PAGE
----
After China and India, Singapore was the next market that Vivo wanted to get into with its bang-for-buck V7+.
So, earlier this month, we saw the Chinese manufacturer release it here for an attractive S$469. For that price, you’d be hard-pressed to find fault with its more-than-decent design.
Place the phone next to the latest flagships, like LG’s V30+, for example, and you can see how close it pushes the competition that costs twice as much.
The “full-view display” on the V7+ does away with physical buttons at the front. There are narrow bezels of just 2.15mm around the 5.99-inch screen and the phone’s 7.7mm slim profile makes it feel sleek to hold.
Unfortunately, the good early impression is marred when you fire up the phone for the first time. It’s strange why Vivo went with the screen on the V7+.
With a resolution of 1,440 x 720, it is clearly less sharp than even phones at this segment, which now regularly come with 1,920 x 1,080 displays today.
The colours also come across a little drab and unattractive. I’m not expecting a highly saturated palette like on a Samsung flagship, but Vivo could have tuned the V7+ screen to be more vibrant. Or picked another screen.
That’s a pity because the rest of the hardware seems well put-together. The Qualcomm octa-core chip (listed as a Snapdragon 450 in some reports), 4GB of memory and 64GB onboard storage are what you’d expect at this segment.
When I fired up a racing game, the phone ran smoothly and didn’t stutter or slow down. Quickly firing up the usual everyday apps like the Chrome browser and going through the menus reveal a zippy interface.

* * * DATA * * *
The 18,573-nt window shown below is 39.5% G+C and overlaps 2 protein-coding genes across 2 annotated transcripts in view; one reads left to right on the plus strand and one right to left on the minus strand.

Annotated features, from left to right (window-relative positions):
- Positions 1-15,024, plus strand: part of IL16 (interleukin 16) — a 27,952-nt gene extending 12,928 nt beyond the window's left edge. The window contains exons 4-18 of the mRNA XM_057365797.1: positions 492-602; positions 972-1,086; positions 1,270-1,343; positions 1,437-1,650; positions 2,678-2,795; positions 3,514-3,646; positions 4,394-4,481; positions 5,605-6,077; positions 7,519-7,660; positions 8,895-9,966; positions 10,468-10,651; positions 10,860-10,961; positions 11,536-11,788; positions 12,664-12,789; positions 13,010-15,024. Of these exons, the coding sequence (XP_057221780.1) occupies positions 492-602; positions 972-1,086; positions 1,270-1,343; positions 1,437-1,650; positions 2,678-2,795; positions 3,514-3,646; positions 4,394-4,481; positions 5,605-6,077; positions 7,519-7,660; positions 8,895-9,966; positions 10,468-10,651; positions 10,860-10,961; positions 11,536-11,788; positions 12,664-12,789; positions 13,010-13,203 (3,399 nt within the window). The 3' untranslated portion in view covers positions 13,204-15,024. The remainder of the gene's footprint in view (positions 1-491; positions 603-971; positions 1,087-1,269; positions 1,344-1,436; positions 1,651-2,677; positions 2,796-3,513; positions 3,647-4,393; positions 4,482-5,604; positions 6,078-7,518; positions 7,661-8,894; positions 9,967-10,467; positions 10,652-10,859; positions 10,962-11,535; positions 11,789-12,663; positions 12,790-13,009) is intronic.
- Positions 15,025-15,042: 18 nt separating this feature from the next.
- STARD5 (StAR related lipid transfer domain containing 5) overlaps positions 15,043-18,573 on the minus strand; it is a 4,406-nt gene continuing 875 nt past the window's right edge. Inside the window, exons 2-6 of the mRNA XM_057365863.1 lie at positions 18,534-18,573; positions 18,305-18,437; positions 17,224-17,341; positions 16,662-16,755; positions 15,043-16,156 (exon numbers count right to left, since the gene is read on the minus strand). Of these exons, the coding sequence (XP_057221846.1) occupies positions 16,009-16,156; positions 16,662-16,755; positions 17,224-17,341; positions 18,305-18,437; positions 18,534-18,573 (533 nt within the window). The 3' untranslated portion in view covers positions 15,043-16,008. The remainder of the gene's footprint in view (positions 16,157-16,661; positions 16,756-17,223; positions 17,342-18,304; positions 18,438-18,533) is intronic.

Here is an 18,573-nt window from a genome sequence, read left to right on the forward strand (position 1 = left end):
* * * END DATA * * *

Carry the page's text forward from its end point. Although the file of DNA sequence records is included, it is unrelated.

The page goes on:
The problem is that this Funtouch interface from Vivo, based on Android 7.1, is a little too much like Apple iOS.
While other Chinese phone makers like Huawei have tried to move away from copying the iPhone, the interface on the Vivo V7+ is still too similar, right down to the animation when swiping through home screens.
It also has made some unusual modifications to standard Android. Instead of swiping down a menu to get into settings like Wi-Fi or sound mode, you have to swipe up from the bottom. This is different, I know, but why?
I haven’t come to one of the main selling points on the V7+, which is the two cameras onboard. Unlike other phones, the main camera here is the front, selfie camera which shoots at 24 megapixels. It offers details in your selfies that many others don’t.
The rear camera, at 16 megapixels, is decent as well. I captured a few images in the evening and the f2.0 aperture ensured there was enough light for good exposure. More than decent is what I’d call the camera performance.
There are other familiar features like Portrait Bokeh, which blurs the background to make a portrait shot more dramatic, as well as a “beauty mode” that takes away blemishes on your face for a selfie fit for Instagram.
Besides camera features, the phone also has a “Hi-Fi chipset” based on the AK4376A from AKM that promises cleaner and more dynamic sounds.
There’s some good hardware packed into a decent design at an attractive price. That makes the decision to place a low-res screen on the V7+ even stranger.
It’s a key issue you have to look past if you want to like the otherwise well-poised budget phone. Unfortunately, I suspect many users might just move on after seeing the screen.